The Poverty of Multiculturalism
Patrick West, September 2005
We are witnessing the revolt of the civilised against civilisation. Some Western intellectuals, who regard themselves as progressive, have fallen into the strange position of defending cultures that, for example, condone the killing of homosexuals and the virtual enslavement of women.
At the same time, they denigrate the culture of the free societies of the West, which were inspired by the ideals of the Enlightenment – in which universal franchise, free speech and democracy are the norm and the expectation. This is the contradiction ignored by proponents of state multiculturalism, and one that The Poverty of Multiculturalism exposes.
In his analysis of the causes and effects of state multiculturalism, Patrick West argues that we should distinguish between ‘soft multiculturalism’, the idea that minorities should not face discrimination, and ‘hard multiculturalism’, which insists that no culture is better than another, and which believes that society should not only tolerate difference but promote it.
Far from creating tolerance, West argues that this this type of state-enforced multiculturalism often leads to bitter divisions along ethnic lines, splitting communities into hostile factions.
“It is time that we respected our own culture, both as Westerners and Britons,” he writes.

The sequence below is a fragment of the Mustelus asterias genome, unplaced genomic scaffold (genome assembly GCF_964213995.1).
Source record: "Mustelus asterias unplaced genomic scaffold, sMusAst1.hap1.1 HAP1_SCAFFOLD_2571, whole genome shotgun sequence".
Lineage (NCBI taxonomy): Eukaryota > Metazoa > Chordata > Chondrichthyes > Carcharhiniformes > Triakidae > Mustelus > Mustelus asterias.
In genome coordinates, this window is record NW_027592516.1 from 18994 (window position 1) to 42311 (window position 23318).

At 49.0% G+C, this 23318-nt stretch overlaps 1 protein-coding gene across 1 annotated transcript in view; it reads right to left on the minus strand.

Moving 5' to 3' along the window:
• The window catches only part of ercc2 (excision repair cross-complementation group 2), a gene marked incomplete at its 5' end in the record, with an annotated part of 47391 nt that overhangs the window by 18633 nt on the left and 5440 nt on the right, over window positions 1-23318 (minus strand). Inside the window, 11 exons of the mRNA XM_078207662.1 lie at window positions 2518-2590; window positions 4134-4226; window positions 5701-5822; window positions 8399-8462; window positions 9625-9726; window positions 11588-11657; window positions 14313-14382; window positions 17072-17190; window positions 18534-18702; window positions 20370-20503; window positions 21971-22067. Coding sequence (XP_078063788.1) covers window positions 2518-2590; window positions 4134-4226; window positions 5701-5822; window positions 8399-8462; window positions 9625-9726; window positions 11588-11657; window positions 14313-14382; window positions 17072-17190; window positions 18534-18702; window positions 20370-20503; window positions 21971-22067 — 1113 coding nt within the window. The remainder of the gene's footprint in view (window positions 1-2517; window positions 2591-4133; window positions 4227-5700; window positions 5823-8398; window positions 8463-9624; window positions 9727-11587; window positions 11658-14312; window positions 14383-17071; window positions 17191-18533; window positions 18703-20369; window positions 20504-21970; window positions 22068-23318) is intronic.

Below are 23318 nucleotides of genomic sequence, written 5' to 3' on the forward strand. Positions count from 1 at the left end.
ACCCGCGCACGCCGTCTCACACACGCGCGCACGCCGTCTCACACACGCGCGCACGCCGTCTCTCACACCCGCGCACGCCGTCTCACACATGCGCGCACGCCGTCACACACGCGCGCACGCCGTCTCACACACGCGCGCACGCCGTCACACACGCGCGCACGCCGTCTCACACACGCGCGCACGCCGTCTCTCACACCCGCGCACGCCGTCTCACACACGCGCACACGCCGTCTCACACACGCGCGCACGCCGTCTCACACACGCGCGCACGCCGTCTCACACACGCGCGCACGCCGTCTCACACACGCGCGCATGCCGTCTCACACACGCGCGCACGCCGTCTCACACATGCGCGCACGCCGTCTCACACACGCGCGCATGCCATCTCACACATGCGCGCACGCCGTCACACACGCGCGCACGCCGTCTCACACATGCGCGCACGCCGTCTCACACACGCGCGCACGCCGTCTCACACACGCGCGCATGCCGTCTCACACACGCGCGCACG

“Western culture has a rich and admirable tradition of social liberalism that says that one should be rendered as much freedom as possible in the private sphere, that one should dress according to one’s desires, worship freely without molestation from the State, be afforded equal rights and participate in culturally-specific ceremonies.
“It is time we cherished the tradition of the Enlightenment, with its aspiration that the prizes of liberty, democracy, colour-blindness, equality of opportunity and progress can be shared among all. We should certainly afford respect to traditional British values which influenced the beneficent aspirations of the Enlightenment.
“While admitting our country’s short-comings in the past, we should desist from perpetually dwelling on them, and recognise that of which we should be proud.”
Chapter 1: “Cultural relativism, the philosophy that no culture is superior to another, is one of today’s widely accepted doctrines. In the twenty-first century, to assert the superiority of Western civilisation over any other culture elicits accusations of eurocentricism, arrogance or even racism…”
About the Author
Patrick West is a freelance writer. He is also the author of Conspicuous Compassion, available from Civitas.Buy From Amazon Buy Kindle Version